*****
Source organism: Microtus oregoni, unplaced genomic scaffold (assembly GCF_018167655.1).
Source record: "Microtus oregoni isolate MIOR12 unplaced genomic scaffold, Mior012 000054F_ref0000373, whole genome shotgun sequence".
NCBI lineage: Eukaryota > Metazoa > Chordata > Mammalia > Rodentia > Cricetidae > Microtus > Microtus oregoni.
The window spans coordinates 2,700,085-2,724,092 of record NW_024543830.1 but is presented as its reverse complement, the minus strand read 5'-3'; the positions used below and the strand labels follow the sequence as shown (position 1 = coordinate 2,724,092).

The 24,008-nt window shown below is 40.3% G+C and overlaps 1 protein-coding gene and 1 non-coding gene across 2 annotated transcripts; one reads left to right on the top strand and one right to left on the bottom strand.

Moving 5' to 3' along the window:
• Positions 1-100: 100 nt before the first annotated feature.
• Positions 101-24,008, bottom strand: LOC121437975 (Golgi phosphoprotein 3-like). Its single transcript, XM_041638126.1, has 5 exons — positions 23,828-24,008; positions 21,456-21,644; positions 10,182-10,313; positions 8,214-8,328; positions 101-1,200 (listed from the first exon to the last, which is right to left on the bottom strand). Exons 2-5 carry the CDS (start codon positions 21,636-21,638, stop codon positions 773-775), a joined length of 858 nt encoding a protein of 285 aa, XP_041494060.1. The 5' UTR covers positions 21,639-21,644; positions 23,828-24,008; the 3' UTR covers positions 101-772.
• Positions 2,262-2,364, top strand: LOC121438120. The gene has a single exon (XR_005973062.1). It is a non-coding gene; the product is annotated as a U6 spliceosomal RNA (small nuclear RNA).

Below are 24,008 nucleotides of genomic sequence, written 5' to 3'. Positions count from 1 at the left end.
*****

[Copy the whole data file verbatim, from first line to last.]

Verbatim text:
Source organism: Microtus oregoni, unplaced genomic scaffold (assembly GCF_018167655.1).
Source record: "Microtus oregoni isolate MIOR12 unplaced genomic scaffold, Mior012 000054F_ref0000373, whole genome shotgun sequence".
NCBI lineage: Eukaryota > Metazoa > Chordata > Mammalia > Rodentia > Cricetidae > Microtus > Microtus oregoni.
The window spans coordinates 2,700,085-2,724,092 of record NW_024543830.1 but is presented as its reverse complement, the minus strand read 5'-3'; the positions used below and the strand labels follow the sequence as shown (position 1 = coordinate 2,724,092).

The 24,008-nt window shown below is 40.3% G+C and overlaps 1 protein-coding gene and 1 non-coding gene across 2 annotated transcripts; one reads left to right on the top strand and one right to left on the bottom strand.

Moving 5' to 3' along the window:
• Positions 1-100: 100 nt before the first annotated feature.
• Positions 101-24,008, bottom strand: LOC121437975 (Golgi phosphoprotein 3-like). Its single transcript, XM_041638126.1, has 5 exons — positions 23,828-24,008; positions 21,456-21,644; positions 10,182-10,313; positions 8,214-8,328; positions 101-1,200 (listed from the first exon to the last, which is right to left on the bottom strand). Exons 2-5 carry the CDS (start codon positions 21,636-21,638, stop codon positions 773-775), a joined length of 858 nt encoding a protein of 285 aa, XP_041494060.1. The 5' UTR covers positions 21,639-21,644; positions 23,828-24,008; the 3' UTR covers positions 101-772.
• Positions 2,262-2,364, top strand: LOC121438120. The gene has a single exon (XR_005973062.1). It is a non-coding gene; the product is annotated as a U6 spliceosomal RNA (small nuclear RNA).

Below are 24,008 nucleotides of genomic sequence, written 5' to 3'. Positions count from 1 at the left end.